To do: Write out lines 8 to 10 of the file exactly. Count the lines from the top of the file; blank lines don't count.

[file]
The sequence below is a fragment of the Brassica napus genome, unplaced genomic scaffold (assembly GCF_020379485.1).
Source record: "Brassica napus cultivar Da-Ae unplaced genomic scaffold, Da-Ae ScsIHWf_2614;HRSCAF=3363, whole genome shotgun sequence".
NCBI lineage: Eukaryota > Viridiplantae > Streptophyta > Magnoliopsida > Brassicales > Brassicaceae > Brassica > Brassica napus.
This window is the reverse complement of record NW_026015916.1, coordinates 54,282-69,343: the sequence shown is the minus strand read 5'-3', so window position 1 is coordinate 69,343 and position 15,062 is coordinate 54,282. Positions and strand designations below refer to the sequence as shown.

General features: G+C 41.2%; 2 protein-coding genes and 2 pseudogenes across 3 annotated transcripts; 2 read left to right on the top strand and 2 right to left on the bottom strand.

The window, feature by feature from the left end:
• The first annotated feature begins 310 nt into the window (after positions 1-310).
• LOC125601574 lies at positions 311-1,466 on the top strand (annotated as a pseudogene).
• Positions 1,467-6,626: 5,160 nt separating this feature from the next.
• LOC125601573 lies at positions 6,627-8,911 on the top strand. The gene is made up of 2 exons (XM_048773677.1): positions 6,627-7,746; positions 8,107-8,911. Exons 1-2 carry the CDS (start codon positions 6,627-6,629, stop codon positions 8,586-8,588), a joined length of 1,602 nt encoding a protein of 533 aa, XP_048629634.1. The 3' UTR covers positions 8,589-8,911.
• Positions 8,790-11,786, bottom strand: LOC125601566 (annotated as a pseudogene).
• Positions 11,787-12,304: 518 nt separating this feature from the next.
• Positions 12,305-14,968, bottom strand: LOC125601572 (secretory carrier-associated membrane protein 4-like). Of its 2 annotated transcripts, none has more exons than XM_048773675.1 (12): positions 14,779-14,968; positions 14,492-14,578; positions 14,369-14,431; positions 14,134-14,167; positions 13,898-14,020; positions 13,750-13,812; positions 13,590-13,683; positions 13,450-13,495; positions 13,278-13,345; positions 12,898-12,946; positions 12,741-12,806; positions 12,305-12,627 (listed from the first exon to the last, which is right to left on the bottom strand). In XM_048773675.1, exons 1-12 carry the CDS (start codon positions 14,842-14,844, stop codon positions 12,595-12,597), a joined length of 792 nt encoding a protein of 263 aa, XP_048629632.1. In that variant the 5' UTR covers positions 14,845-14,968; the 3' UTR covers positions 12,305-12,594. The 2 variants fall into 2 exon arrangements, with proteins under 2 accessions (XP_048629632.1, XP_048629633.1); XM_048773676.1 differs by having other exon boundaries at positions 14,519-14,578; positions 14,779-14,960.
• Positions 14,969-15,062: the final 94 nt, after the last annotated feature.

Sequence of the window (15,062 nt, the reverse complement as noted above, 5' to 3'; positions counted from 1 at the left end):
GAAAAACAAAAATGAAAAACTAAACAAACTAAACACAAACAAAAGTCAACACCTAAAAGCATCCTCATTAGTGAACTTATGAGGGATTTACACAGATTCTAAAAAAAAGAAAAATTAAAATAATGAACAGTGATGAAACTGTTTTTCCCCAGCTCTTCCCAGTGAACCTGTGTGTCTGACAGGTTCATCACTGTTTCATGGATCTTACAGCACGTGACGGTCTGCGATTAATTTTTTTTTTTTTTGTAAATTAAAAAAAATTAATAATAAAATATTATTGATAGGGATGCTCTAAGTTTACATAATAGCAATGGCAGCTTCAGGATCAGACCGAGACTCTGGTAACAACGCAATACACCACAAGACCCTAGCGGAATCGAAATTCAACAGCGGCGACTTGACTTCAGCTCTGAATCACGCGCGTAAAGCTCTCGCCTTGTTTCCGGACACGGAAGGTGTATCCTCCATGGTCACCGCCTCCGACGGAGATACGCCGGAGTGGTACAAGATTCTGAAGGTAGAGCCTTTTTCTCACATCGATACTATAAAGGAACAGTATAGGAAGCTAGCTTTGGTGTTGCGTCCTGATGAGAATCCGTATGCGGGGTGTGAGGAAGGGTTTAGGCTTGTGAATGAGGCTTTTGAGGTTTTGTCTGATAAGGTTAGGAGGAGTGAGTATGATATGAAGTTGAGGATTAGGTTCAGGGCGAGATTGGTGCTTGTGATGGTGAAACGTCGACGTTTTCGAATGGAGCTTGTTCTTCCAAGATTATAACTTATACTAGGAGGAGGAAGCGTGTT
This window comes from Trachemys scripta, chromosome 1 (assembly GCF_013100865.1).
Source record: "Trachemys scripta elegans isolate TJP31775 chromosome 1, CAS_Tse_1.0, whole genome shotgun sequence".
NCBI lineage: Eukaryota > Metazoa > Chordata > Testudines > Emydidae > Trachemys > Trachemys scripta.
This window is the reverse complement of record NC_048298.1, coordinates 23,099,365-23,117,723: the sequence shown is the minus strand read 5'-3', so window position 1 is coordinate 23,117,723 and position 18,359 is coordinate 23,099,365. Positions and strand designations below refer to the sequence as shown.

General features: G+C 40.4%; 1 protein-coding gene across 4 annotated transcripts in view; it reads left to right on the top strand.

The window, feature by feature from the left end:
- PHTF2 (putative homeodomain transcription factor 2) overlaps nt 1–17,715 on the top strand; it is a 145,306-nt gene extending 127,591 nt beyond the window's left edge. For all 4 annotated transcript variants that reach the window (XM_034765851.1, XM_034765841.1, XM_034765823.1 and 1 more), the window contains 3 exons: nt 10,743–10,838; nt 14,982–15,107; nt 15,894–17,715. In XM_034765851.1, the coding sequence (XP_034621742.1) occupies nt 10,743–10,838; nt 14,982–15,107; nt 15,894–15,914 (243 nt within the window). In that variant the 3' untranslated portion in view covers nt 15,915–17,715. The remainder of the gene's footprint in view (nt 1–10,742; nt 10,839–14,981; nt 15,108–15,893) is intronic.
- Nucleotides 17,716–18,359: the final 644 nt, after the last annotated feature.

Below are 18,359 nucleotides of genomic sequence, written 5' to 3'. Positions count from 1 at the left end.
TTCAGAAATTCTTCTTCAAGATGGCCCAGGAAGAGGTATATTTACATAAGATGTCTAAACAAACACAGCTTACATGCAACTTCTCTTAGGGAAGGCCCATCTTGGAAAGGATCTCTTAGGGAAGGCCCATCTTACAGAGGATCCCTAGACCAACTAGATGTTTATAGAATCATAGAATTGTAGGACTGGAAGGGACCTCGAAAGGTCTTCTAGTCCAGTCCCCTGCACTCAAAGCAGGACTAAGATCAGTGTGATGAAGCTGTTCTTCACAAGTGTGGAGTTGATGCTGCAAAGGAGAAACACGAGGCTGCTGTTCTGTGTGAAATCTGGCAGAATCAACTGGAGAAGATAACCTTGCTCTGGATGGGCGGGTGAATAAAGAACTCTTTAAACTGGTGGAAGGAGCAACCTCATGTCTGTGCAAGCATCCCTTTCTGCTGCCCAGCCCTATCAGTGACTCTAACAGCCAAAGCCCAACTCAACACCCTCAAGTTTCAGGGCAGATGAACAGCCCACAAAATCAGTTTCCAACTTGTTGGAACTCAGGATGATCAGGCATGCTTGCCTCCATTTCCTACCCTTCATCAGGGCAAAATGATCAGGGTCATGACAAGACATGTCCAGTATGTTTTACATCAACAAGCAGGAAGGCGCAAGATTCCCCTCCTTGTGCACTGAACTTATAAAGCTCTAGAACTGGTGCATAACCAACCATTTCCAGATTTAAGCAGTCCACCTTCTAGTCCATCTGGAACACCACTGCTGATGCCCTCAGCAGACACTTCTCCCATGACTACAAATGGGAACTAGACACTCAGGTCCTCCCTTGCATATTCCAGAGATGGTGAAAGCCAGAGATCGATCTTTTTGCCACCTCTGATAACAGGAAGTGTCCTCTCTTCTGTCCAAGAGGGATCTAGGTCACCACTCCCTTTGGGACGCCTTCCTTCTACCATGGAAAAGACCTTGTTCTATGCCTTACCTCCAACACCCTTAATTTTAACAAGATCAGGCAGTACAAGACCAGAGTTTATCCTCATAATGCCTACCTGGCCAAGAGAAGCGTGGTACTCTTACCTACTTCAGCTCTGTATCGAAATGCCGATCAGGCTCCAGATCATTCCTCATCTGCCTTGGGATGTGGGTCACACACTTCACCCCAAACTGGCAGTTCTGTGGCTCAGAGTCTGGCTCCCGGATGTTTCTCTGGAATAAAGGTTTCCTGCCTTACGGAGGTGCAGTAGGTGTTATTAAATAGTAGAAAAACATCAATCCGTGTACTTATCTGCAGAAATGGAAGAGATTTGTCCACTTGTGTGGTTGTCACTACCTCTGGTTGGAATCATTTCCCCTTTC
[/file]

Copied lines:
• LOC125601574 lies at positions 311-1,466 on the top strand (annotated as a pseudogene).
• Positions 1,467-6,626: 5,160 nt separating this feature from the next.
• LOC125601573 lies at positions 6,627-8,911 on the top strand. The gene is made up of 2 exons (XM_048773677.1): positions 6,627-7,746; positions 8,107-8,911. Exons 1-2 carry the CDS (start codon positions 6,627-6,629, stop codon positions 8,586-8,588), a joined length of 1,602 nt encoding a protein of 533 aa, XP_048629634.1. The 3' UTR covers positions 8,589-8,911.